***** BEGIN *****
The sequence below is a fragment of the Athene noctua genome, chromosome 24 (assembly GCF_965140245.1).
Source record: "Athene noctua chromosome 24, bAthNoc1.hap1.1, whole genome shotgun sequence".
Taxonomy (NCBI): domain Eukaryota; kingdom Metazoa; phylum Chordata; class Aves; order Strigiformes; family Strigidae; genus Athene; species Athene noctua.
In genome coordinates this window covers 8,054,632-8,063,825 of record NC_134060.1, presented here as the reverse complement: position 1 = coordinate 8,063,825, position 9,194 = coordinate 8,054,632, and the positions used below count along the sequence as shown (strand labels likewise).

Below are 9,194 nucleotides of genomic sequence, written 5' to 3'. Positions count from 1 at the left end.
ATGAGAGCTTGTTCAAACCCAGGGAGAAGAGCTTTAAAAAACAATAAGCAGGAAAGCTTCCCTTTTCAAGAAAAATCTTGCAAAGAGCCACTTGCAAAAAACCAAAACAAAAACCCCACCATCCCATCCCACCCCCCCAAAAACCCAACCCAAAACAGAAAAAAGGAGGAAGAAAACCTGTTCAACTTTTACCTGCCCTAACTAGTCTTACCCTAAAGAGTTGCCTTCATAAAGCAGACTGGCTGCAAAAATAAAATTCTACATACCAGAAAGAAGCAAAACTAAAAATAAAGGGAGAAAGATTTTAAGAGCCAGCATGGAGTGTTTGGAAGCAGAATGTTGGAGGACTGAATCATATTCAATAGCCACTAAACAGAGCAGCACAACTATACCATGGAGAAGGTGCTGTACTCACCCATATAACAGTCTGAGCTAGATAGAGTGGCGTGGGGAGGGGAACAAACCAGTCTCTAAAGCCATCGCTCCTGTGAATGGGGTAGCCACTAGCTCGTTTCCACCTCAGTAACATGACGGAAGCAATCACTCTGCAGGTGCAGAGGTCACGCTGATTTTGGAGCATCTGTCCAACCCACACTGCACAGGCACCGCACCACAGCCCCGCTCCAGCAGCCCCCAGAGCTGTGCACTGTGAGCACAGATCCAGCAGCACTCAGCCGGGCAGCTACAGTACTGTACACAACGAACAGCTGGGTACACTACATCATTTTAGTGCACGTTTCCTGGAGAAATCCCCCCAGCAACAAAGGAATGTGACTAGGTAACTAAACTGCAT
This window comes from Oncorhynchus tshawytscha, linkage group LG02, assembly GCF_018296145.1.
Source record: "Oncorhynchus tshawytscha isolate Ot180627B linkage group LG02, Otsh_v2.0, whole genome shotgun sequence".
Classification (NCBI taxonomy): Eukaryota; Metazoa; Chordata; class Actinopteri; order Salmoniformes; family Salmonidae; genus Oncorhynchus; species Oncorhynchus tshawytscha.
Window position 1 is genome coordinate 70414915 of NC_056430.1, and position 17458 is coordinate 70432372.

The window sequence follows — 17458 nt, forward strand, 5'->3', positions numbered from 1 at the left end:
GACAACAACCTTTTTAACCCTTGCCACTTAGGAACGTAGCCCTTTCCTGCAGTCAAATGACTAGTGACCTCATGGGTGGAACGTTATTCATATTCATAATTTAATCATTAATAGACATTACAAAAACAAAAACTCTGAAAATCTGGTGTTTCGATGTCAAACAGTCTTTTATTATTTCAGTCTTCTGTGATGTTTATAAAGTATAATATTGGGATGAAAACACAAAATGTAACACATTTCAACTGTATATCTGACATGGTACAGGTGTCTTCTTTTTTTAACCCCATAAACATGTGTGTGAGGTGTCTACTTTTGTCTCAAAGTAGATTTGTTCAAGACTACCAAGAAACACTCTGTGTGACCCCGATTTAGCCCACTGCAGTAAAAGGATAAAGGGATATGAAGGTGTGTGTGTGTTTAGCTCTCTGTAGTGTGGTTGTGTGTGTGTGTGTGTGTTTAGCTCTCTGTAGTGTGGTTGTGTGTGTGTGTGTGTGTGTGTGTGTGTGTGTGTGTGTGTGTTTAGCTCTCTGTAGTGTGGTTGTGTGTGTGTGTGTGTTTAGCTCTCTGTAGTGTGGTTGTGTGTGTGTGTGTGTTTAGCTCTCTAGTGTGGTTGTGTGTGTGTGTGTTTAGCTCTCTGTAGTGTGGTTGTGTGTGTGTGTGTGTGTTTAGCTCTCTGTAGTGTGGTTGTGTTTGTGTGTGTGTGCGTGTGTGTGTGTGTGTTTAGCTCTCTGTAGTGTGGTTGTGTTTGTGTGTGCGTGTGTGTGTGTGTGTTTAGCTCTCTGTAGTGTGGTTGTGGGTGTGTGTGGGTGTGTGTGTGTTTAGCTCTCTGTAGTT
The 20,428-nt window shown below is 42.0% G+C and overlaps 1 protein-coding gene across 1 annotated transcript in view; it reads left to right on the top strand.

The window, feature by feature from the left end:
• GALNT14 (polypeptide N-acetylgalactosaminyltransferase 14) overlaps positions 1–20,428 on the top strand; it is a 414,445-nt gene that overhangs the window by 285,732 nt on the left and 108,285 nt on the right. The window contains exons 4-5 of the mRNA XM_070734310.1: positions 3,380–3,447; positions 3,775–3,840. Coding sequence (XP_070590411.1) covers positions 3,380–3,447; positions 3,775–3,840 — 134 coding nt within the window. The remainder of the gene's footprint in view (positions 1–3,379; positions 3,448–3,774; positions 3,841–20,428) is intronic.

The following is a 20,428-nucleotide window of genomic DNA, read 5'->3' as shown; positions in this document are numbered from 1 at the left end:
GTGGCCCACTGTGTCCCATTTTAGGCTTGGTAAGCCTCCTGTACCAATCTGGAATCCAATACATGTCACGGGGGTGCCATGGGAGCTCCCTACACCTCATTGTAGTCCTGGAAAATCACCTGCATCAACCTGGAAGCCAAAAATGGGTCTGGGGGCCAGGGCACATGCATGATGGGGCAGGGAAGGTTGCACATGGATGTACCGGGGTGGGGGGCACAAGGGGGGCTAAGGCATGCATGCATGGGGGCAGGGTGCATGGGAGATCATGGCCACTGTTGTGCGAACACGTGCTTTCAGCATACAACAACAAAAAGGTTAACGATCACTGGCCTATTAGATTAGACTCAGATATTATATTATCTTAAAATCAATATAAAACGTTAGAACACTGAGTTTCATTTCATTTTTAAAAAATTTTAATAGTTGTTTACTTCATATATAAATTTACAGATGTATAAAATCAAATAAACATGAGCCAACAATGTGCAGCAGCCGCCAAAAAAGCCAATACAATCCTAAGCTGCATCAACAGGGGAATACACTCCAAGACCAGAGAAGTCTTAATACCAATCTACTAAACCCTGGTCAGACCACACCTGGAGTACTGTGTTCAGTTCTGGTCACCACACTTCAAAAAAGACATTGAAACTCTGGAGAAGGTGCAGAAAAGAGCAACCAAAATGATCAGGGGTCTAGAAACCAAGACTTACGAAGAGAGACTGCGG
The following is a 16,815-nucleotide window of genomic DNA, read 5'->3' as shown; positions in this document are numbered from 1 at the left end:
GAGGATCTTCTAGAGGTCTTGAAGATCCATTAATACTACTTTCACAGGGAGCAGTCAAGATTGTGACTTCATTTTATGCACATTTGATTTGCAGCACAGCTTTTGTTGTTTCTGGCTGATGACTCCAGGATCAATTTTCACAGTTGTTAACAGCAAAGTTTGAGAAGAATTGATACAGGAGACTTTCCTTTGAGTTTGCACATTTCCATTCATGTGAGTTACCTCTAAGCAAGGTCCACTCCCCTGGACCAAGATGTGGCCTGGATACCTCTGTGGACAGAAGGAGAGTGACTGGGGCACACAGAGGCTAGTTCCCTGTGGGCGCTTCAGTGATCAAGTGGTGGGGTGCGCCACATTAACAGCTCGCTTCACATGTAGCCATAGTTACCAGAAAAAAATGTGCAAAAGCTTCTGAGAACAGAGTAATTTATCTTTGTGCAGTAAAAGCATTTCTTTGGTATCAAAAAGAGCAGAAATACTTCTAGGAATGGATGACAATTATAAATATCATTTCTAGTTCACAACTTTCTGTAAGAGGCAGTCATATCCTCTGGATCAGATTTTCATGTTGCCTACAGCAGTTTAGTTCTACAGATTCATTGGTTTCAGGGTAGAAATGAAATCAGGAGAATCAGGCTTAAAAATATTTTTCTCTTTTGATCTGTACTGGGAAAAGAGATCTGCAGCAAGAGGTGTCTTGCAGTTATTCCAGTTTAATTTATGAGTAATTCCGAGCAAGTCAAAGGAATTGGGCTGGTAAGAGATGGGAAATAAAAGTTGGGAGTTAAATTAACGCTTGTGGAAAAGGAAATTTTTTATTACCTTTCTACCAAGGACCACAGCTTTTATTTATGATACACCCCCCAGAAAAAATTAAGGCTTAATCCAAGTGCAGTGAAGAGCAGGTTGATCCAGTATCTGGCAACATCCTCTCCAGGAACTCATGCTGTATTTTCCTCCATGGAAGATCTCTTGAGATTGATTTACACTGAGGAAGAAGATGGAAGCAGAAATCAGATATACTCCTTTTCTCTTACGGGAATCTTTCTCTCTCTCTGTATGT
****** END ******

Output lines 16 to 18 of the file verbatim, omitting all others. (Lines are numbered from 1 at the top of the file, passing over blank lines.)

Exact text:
The following is a 20,428-nucleotide window of genomic DNA, read 5'->3' as shown; positions in this document are numbered from 1 at the left end:
GTGGCCCACTGTGTCCCATTTTAGGCTTGGTAAGCCTCCTGTACCAATCTGGAATCCAATACATGTCACGGGGGTGCCATGGGAGCTCCCTACACCTCATTGTAGTCCTGGAAAATCACCTGCATCAACCTGGAAGCCAAAAATGGGTCTGGGGGCCAGGGCACATGCATGATGGGGCAGGGAAGGTTGCACATGGATGTACCGGGGTGGGGGGCACAAGGGGGGCTAAGGCATGCATGCATGGGGGCAGGGTGCATGGGAGATCATGGCCACTGTTGTGCGAACACGTGCTTTCAGCATACAACAACAAAAAGGTTAACGATCACTGGCCTATTAGATTAGACTCAGATATTATATTATCTTAAAATCAATATAAAACGTTAGAACACTGAGTTTCATTTCATTTTTAAAAAATTTTAATAGTTGTTTACTTCATATATAAATTTACAGATGTATAAAATCAAATAAACATGAGCCAACAATGTGCAGCAGCCGCCAAAAAAGCCAATACAATCCTAAGCTGCATCAACAGGGGAATACACTCCAAGACCAGAGAAGTCTTAATACCAATCTACTAAACCCTGGTCAGACCACACCTGGAGTACTGTGTTCAGTTCTGGTCACCACACTTCAAAAAAGACATTGAAACTCTGGAGAAGGTGCAGAAAAGAGCAACCAAAATGATCAGGGGTCTAGAAACCAAGACTTACGAAGAGAGACTGCGG
The following is a 16,815-nucleotide window of genomic DNA, read 5'->3' as shown; positions in this document are numbered from 1 at the left end: